"We" are still kidding ourselves in the same way the USAAF did; that somehow we can conduct a "surgical" campaign from 1,500ft AGL.

    So I'm happy to stand by the title of this one. I don't see more than a nickel's worth of difference.

    1. Chief,

      The difference, as I see it, is that one was intended to facilitate the end of a conflict of a definite nature and the other is an action in a perpetual and never ending global tribal war.
      Punishment and reprisals can be used strategically but they can also be used for just punishment and reprisal.

      It looks exactly like the picture above regardless, so feel free to leave the title no matter what is decided.

      PF Khans

    2. Some people draw satisfaction from the belief that others are worse off or suffer.
      It's a huge share of what makes up racism; the desire to keep a share of the society marginalised and at a lower step of the ladder than yourself, even if you're a loser in your own group.
      Many of those so-called terrorists don't want to impove their society, but cuase suffering on others. Same goes for many so-called islamophobes; they want Muslims to be considered lowlifes by default. When talking about military actions in Muslim countries, their attitude is even in preference to kill them in droves.

      There is but one noble aspect of wanting others to suffer; it's a humans ocial behaviour to sanction/punish anti-social behaviour, so most humans accept even disadvantages to themselves in order to punish bad behaviour. Things like boycotting companies whose products you actually like, for example. This motivation may play into cycles of revenge / blood feuds, and it may explain why the irrational policies about terrorism and the xenophobia/muslimophobia apepar to have gained much much popular support than only from the 5-10% idiots that all countries have.

    3. PF: Except that there the even on the "good guys" side the Combined Bomber Offensive was questioned at the time as being a legitimate method if "facilitating the end of a conflict" (and let's not get into the whole issue of Rotterdam and Coventry as "terror bombing"...). Since the end of the war the questions have only gotten more difficult to answer. A hell of a lot of innocent people died - and not just German "enemies" but French, Dutch, Belgian and other "allied" civilians - to "facilitate" that end. The question of "ends justifying the means" looms large here.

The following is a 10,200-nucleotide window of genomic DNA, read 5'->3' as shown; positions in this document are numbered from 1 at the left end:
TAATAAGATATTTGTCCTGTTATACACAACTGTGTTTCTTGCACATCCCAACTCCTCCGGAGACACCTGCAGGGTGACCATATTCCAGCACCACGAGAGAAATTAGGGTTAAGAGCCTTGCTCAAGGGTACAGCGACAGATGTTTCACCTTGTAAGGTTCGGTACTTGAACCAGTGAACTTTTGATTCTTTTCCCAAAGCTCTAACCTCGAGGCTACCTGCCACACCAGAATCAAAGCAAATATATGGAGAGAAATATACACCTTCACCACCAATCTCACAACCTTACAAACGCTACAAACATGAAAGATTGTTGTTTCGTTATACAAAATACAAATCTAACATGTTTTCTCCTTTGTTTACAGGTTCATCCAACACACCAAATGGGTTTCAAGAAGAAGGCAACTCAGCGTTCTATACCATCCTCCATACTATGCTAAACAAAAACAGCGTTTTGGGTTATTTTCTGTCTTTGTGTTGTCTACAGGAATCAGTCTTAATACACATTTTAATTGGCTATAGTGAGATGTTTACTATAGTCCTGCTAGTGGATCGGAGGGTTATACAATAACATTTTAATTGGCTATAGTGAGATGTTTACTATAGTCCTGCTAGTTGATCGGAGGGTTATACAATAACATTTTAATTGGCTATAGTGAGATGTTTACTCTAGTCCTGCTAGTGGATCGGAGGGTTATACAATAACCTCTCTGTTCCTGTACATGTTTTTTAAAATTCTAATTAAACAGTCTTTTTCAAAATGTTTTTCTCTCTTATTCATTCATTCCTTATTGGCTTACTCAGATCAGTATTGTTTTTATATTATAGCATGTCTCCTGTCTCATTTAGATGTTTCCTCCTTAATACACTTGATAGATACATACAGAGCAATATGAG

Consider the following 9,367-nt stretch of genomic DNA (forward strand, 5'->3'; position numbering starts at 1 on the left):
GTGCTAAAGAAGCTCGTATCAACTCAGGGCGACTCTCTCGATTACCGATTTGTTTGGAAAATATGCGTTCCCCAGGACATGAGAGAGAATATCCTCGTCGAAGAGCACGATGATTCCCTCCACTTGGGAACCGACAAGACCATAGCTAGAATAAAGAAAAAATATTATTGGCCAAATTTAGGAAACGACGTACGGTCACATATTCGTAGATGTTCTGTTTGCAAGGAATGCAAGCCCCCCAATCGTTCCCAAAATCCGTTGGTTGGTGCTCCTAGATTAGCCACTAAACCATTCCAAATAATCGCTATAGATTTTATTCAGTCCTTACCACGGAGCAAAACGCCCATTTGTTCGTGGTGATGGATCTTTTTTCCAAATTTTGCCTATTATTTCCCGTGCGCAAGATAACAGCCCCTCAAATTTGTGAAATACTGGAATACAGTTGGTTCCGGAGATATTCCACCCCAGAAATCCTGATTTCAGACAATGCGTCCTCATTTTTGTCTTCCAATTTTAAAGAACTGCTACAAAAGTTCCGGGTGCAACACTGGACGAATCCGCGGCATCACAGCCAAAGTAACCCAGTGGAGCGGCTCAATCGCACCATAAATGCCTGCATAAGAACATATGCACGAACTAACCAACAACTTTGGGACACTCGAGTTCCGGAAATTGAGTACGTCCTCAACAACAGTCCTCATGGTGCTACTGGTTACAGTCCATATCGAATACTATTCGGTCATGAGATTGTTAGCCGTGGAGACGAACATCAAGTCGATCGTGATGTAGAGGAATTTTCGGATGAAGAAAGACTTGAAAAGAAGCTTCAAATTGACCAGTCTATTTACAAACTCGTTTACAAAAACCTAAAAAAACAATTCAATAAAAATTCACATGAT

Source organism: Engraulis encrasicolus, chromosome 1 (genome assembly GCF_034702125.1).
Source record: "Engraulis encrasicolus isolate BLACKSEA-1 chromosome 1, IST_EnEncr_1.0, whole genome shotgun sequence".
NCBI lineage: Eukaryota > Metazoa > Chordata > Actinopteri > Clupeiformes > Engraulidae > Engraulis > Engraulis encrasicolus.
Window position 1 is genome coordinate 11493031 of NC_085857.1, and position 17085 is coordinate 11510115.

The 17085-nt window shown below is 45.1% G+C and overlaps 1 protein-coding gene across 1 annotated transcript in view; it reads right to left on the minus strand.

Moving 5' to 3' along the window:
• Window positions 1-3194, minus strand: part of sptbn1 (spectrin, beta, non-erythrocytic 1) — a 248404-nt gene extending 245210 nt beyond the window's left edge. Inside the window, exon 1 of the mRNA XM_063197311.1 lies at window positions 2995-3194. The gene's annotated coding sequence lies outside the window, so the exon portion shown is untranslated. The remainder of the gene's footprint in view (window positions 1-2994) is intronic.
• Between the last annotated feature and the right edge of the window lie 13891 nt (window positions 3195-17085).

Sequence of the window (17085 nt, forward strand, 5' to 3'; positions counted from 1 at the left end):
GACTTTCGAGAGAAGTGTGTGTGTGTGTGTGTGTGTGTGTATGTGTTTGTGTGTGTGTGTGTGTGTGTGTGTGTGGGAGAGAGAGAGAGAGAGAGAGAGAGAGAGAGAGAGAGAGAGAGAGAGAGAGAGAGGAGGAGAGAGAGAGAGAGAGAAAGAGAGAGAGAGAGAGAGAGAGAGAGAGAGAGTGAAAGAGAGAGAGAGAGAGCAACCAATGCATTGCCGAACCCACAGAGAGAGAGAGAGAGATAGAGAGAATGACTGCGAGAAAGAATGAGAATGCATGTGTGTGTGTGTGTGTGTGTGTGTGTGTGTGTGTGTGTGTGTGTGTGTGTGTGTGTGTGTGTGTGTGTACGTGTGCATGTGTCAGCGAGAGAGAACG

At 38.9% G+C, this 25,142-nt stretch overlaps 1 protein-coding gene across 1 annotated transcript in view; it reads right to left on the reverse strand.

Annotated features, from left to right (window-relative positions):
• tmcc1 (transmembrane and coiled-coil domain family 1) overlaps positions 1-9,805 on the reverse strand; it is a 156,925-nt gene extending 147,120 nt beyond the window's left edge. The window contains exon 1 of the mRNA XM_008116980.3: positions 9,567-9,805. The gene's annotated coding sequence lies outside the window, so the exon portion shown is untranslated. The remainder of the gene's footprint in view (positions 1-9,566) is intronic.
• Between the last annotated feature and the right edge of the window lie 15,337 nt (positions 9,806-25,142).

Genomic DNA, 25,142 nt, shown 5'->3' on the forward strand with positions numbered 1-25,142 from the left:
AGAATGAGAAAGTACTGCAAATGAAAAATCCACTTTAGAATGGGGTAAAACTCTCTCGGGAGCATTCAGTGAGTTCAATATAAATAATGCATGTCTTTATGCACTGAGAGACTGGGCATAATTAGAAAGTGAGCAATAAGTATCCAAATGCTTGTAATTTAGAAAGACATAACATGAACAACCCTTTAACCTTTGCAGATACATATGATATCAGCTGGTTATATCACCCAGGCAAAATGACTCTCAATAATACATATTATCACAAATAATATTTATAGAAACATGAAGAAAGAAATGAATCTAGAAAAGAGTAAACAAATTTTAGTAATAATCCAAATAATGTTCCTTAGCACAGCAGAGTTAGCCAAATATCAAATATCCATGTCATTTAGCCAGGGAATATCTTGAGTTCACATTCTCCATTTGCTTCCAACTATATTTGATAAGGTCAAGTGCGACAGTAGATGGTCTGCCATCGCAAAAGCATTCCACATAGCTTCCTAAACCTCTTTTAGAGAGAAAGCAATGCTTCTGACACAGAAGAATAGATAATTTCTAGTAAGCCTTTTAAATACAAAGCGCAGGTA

And, yes, these Muslim sectarian bombers are using these attacks as a way to both punish the enemies they see as harming them and as a strategic tool to get idiotic tools like Trump (and HRC, for that matter) to conflate all Muslims with "terrorists" and force Western polities to make stupid fucking decisions like starting land wars in Asia (thanks, Dubya!).

      Much as buring German cities and killing German civilians was used to force the Wehrmacht to pull 8.8cm batteries off the Eastern Front where they were doing a hell of a great job killing Soviet tanks and instead park them i flakturm where they could fire a gajillion rounds trying to shoot down B-17s and force the Luftwaffe to pull FW-190s off the tactical airfields where the could escort or perform ground attack duties in support of the maneuver elements and, instead, get chased by P-51s around the sky over Bremen.

      Both are strategies. We may dislike and despise the Muslim extremist groups strategies...but I think it's foolish to assume that there IS no strategy to what these groups are doing.

    4. https://theintercept.com/2016/03/25/highlighting-western-victims-while-ignoring-victims-of-western-violence/

  7. To all,
    This is not an act of war ,but rather simple criminal violence.
    It's rather strange but bombs in the Arab world get 2 minutes coverage while events like Brussels and Paris get continuous coverage. Why is that?
    If we capture the criminals doing the deed are they pows? Are they tried in civilian courts?
    Just because the Belgium and French Armies are conducting the sweeps this does not mean that it's a war.
    Calling it a war only legitimizes the killers.
    BTW- when ISIS fighters are caught in theature by the Iraqi forces of freedom and democracy what happens to the prisoners?
    I bet they don't get GC considerations.
    How many civilians have we killed in our pwot?
    jim hruska
    jim hruska

    1. You know as well as I do why the Western press and the Western publics could care less about dead wogs. "They" aren't "us". It's pure tribalism.

      And this is "war" in the same sense that the Irish troubles were a war, or the Basque insurgencies, or the Tamil Tiger rebellion were wars. It's a very Western convention to only call something a "war" if it has tanks and artillery in it.

      And, like I said, regardless whether it's Monmouth's Rebellion or the Battle of Stalingrad...innocent civilians are gonna die. If "we" don't like that, our only real option is not to fight these things, whatever we call them...